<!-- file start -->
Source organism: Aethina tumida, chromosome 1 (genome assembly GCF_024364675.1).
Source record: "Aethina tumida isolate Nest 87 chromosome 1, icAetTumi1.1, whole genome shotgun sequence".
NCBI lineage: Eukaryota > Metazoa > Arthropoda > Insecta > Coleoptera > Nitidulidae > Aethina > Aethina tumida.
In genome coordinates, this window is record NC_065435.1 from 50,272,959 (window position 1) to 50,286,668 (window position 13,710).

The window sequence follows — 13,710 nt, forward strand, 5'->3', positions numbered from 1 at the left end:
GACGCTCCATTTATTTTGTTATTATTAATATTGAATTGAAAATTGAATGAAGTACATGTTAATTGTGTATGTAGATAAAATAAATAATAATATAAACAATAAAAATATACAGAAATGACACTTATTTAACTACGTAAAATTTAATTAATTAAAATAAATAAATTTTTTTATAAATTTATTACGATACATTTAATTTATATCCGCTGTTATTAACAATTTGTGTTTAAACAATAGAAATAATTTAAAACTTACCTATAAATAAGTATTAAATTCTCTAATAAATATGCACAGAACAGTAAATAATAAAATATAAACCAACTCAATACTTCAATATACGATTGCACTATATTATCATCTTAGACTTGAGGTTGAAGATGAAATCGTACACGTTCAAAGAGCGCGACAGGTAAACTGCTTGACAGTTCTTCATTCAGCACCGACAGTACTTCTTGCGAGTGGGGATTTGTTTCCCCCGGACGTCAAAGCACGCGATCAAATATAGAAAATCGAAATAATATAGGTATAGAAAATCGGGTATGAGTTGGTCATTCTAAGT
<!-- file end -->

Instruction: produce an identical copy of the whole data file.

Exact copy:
Source organism: Aethina tumida, chromosome 1 (genome assembly GCF_024364675.1).
Source record: "Aethina tumida isolate Nest 87 chromosome 1, icAetTumi1.1, whole genome shotgun sequence".
NCBI lineage: Eukaryota > Metazoa > Arthropoda > Insecta > Coleoptera > Nitidulidae > Aethina > Aethina tumida.
In genome coordinates, this window is record NC_065435.1 from 50,272,959 (window position 1) to 50,286,668 (window position 13,710).

The window sequence follows — 13,710 nt, forward strand, 5'->3', positions numbered from 1 at the left end:
GACGCTCCATTTATTTTGTTATTATTAATATTGAATTGAAAATTGAATGAAGTACATGTTAATTGTGTATGTAGATAAAATAAATAATAATATAAACAATAAAAATATACAGAAATGACACTTATTTAACTACGTAAAATTTAATTAATTAAAATAAATAAATTTTTTTATAAATTTATTACGATACATTTAATTTATATCCGCTGTTATTAACAATTTGTGTTTAAACAATAGAAATAATTTAAAACTTACCTATAAATAAGTATTAAATTCTCTAATAAATATGCACAGAACAGTAAATAATAAAATATAAACCAACTCAATACTTCAATATACGATTGCACTATATTATCATCTTAGACTTGAGGTTGAAGATGAAATCGTACACGTTCAAAGAGCGCGACAGGTAAACTGCTTGACAGTTCTTCATTCAGCACCGACAGTACTTCTTGCGAGTGGGGATTTGTTTCCCCCGGACGTCAAAGCACGCGATCAAATATAGAAAATCGAAATAATATAGGTATAGAAAATCGGGTATGAGTTGGTCATTCTAAGT